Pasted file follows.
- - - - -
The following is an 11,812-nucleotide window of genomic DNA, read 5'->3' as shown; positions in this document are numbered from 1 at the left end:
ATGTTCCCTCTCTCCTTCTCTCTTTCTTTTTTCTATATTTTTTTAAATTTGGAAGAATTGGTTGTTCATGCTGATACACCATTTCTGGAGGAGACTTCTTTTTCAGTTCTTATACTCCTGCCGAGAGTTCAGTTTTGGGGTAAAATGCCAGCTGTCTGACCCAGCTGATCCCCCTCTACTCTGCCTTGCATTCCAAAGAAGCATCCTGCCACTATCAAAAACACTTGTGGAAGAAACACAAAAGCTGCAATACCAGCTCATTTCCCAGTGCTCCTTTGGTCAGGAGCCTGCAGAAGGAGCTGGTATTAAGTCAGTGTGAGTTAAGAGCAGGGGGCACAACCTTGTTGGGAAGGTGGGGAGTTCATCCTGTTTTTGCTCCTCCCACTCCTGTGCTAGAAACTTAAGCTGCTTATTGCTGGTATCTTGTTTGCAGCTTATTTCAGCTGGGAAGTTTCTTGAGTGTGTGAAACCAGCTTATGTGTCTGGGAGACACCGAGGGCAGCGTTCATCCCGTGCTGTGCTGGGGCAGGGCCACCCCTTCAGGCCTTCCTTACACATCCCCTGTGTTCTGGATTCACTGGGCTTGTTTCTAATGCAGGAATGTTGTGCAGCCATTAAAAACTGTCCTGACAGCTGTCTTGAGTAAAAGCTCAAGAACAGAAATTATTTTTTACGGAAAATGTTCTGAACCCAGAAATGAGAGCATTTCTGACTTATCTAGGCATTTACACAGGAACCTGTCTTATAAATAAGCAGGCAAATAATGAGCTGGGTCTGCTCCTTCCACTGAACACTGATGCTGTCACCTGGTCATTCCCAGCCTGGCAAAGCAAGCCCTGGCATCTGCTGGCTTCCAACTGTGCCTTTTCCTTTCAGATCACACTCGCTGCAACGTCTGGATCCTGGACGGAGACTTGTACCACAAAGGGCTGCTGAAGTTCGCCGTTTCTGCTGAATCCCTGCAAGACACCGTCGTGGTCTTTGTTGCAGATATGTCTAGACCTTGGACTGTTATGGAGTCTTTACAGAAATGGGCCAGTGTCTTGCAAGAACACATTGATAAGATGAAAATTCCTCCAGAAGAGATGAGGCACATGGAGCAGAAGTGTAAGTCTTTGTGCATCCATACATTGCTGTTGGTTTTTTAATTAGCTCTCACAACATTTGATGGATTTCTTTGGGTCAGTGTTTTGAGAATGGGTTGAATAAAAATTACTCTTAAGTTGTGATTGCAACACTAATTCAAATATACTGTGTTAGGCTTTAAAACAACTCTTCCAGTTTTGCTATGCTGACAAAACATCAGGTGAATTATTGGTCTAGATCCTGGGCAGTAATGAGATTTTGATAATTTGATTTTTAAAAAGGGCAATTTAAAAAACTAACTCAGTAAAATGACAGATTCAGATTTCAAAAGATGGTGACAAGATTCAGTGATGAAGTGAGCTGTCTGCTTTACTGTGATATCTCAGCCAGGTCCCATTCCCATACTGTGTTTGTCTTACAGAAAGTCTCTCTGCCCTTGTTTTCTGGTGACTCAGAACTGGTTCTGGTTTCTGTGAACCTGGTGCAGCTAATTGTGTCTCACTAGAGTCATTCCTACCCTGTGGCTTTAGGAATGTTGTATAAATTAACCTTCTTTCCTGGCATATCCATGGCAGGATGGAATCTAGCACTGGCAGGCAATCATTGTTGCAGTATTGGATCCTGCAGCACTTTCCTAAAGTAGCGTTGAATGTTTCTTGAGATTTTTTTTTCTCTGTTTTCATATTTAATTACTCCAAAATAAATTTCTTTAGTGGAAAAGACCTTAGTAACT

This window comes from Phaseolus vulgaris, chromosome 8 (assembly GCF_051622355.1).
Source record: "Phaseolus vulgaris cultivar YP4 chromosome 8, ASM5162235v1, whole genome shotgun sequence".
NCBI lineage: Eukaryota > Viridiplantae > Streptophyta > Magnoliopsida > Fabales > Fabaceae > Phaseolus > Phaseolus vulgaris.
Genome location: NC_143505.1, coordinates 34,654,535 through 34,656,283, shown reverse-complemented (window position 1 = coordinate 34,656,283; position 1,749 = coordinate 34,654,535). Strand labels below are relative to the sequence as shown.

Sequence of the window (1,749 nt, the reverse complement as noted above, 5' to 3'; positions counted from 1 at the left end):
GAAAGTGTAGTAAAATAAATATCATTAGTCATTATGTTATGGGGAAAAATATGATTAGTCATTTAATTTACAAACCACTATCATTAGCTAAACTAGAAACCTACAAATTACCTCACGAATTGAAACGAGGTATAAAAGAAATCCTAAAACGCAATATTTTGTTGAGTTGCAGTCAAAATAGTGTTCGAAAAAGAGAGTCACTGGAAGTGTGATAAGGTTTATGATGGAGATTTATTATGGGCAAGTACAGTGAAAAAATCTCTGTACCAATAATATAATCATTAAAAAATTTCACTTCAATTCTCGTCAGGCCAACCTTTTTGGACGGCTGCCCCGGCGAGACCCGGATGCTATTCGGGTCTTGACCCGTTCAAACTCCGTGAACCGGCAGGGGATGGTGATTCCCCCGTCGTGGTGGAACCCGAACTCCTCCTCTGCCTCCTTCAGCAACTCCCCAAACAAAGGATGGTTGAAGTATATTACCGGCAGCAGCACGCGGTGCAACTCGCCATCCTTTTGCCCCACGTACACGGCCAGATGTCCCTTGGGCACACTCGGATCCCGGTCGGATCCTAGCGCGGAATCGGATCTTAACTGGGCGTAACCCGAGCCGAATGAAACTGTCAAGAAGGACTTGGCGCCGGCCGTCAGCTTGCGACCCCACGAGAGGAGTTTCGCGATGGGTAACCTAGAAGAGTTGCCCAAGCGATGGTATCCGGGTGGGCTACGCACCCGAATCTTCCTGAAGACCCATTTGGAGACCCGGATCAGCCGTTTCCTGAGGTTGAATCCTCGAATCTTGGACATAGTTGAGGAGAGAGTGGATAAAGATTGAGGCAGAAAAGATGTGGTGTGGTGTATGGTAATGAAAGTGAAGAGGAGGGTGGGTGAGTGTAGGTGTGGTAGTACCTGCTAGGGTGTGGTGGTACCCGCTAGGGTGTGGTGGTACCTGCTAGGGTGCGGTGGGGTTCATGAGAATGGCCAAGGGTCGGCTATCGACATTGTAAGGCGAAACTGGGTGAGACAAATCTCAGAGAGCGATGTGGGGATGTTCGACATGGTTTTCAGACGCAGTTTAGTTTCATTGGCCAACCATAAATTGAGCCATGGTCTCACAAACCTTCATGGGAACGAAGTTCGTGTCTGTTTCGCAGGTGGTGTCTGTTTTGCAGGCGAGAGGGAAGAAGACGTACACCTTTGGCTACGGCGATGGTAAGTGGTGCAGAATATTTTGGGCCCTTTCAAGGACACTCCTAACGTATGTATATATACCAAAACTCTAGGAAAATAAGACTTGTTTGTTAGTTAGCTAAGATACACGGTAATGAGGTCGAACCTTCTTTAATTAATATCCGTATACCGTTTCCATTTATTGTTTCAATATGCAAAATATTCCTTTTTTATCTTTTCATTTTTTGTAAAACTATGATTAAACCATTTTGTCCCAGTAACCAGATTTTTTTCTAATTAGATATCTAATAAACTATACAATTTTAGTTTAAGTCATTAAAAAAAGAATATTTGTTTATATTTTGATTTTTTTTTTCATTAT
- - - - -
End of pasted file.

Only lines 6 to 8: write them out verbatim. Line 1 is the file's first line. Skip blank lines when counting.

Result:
Genome location: NC_143505.1, coordinates 34,654,535 through 34,656,283, shown reverse-complemented (window position 1 = coordinate 34,656,283; position 1,749 = coordinate 34,654,535). Strand labels below are relative to the sequence as shown.

Sequence of the window (1,749 nt, the reverse complement as noted above, 5' to 3'; positions counted from 1 at the left end):
GAAAGTGTAGTAAAATAAATATCATTAGTCATTATGTTATGGGGAAAAATATGATTAGTCATTTAATTTACAAACCACTATCATTAGCTAAACTAGAAACCTACAAATTACCTCACGAATTGAAACGAGGTATAAAAGAAATCCTAAAACGCAATATTTTGTTGAGTTGCAGTCAAAATAGTGTTCGAAAAAGAGAGTCACTGGAAGTGTGATAAGGTTTATGATGGAGATTTATTATGGGCAAGTACAGTGAAAAAATCTCTGTACCAATAATATAATCATTAAAAAATTTCACTTCAATTCTCGTCAGGCCAACCTTTTTGGACGGCTGCCCCGGCGAGACCCGGATGCTATTCGGGTCTTGACCCGTTCAAACTCCGTGAACCGGCAGGGGATGGTGATTCCCCCGTCGTGGTGGAACCCGAACTCCTCCTCTGCCTCCTTCAGCAACTCCCCAAACAAAGGATGGTTGAAGTATATTACCGGCAGCAGCACGCGGTGCAACTCGCCATCCTTTTGCCCCACGTACACGGCCAGATGTCCCTTGGGCACACTCGGATCCCGGTCGGATCCTAGCGCGGAATCGGATCTTAACTGGGCGTAACCCGAGCCGAATGAAACTGTCAAGAAGGACTTGGCGCCGGCCGTCAGCTTGCGACCCCACGAGAGGAGTTTCGCGATGGGTAACCTAGAAGAGTTGCCCAAGCGATGGTATCCGGGTGGGCTACGCACCCGAATCTTCCTGAAGACCCATTTGGAGACCCGGATCAGCCGTTTCCTGAGGTTGAATCCTCGAATCTTGGACATAGTTGAGGAGAGAGTGGATAAAGATTGAGGCAGAAAAGATGTGGTGTGGTGTATGGTAATGAAAGTGAAGAGGAGGGTGGGTGAGTGTAGGTGTGGTAGTACCTGCTAGGGTGTGGTGGTACCCGCTAGGGTGTGGTGGTACCTGCTAGGGTGCGGTGGGGTTCATGAGAATGGCCAAGGGTCGGCTATCGACATTGTAAGGCGAAACTGGGTGAGACAAATCTCAGAGAGCGATGTGGGGATGTTCGACATGGTTTTCAGACGCAGTTTAGTTTCATTGGCCAACCATAAATTGAGCCATGGTCTCACAAACCTTCATGGGAACGAAGTTCGTGTCTGTTTCGCAGGTGGTGTCTGTTTTGCAGGCGAGAGGGAAGAAGACGTACACCTTTGGCTACGGCGATGGTAAGTGGTGCAGAATATTTTGGGCCCTTTCAAGGACACTCCTAACGTATGTATATATACCAAAACTCTAGGAAAATAAGACTTGTTTGTTAGTTAGCTAAGATACACGGTAATGAGGTCGAACCTTCTTTAATTAATATCCGTATACCGTTTCCATTTATTGTTTCAATATGCAAAATATTCCTTTTTTATCTTTTCATTTTTTGTAAAACTATGATTAAACCATTTTGTCCCAGTAACCAGATTTTTTTCTAATTAGATATCTAATAAACTATACAATTTTAGTTTAAGTCATTAAAAAAAGAATATTTGTTTATATTTTGATTTTTTTTTTCATTAT